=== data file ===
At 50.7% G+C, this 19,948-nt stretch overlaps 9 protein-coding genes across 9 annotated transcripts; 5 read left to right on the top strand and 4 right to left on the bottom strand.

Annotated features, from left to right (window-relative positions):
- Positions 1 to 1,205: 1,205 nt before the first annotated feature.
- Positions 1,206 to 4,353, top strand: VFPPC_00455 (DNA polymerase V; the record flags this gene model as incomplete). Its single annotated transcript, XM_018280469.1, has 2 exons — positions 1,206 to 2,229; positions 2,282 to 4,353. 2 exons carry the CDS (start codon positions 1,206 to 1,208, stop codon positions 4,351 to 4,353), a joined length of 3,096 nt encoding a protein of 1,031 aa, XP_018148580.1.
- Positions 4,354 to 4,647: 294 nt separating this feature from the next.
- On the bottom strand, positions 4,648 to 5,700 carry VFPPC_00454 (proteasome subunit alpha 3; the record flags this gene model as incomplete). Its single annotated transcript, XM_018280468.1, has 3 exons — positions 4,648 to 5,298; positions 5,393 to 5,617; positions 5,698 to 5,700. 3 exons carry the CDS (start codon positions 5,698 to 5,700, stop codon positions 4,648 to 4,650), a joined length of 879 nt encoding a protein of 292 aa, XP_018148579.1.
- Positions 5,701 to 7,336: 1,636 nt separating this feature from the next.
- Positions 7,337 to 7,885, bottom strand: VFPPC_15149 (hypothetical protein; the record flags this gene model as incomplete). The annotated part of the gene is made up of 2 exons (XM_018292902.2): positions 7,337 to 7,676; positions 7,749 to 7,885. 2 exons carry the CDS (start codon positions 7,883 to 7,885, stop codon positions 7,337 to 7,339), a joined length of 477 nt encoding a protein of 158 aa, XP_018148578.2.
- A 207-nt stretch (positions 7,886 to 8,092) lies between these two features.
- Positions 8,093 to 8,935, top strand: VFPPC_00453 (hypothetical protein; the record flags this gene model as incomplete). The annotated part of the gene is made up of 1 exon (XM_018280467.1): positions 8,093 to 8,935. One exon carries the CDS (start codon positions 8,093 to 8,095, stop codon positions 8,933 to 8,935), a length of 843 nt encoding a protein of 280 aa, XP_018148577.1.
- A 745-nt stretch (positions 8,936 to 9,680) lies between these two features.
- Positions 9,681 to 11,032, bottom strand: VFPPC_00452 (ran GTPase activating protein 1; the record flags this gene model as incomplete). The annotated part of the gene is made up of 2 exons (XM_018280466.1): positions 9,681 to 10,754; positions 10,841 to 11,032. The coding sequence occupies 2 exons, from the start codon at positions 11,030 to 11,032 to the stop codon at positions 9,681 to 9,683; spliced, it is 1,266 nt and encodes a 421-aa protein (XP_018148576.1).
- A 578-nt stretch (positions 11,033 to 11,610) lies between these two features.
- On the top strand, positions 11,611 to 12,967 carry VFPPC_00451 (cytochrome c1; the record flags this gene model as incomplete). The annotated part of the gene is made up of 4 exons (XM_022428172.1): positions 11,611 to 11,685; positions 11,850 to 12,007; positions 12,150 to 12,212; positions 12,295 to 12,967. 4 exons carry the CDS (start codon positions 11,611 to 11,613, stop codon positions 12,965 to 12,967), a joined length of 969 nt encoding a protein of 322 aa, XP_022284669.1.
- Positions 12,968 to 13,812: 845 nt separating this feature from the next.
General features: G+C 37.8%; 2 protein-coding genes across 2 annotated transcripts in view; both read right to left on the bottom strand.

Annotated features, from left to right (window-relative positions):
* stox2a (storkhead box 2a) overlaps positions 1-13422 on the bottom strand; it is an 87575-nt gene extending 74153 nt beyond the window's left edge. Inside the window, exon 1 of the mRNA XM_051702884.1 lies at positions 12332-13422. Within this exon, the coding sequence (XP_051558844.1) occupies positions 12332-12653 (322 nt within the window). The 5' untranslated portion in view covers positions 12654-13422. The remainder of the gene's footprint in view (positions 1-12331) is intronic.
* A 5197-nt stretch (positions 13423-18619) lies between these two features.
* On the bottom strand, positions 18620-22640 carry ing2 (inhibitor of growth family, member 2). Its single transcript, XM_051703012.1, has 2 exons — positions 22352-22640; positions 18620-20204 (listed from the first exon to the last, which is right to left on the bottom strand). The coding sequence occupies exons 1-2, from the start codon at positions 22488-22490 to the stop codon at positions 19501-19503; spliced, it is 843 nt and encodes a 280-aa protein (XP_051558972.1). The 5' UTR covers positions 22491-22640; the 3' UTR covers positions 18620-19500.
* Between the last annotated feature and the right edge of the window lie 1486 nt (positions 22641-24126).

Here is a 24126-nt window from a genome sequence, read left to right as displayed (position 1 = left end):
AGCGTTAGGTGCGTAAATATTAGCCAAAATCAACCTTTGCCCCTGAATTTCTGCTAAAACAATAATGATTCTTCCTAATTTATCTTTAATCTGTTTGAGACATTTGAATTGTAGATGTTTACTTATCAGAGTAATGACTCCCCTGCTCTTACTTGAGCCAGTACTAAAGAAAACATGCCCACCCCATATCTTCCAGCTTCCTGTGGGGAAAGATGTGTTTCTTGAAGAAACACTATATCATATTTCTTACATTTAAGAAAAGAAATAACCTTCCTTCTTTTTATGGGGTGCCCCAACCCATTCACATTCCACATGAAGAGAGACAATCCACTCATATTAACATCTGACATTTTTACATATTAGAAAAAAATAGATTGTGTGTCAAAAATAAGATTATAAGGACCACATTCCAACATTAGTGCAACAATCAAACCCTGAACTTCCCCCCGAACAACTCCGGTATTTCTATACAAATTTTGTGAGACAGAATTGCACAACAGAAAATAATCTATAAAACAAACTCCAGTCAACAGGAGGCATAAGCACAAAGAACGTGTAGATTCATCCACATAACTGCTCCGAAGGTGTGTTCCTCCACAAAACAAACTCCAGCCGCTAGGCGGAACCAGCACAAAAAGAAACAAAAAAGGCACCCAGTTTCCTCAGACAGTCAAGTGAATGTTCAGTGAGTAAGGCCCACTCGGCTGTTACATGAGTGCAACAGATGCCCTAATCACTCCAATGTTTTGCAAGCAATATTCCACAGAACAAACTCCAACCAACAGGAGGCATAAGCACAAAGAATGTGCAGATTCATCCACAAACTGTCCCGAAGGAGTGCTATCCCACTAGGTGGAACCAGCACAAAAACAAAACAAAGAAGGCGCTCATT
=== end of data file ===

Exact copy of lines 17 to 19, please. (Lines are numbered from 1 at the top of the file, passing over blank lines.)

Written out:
Annotated features, from left to right (window-relative positions):
* stox2a (storkhead box 2a) overlaps positions 1-13422 on the bottom strand; it is an 87575-nt gene extending 74153 nt beyond the window's left edge. Inside the window, exon 1 of the mRNA XM_051702884.1 lies at positions 12332-13422. Within this exon, the coding sequence (XP_051558844.1) occupies positions 12332-12653 (322 nt within the window). The 5' untranslated portion in view covers positions 12654-13422. The remainder of the gene's footprint in view (positions 1-12331) is intronic.
* A 5197-nt stretch (positions 13423-18619) lies between these two features.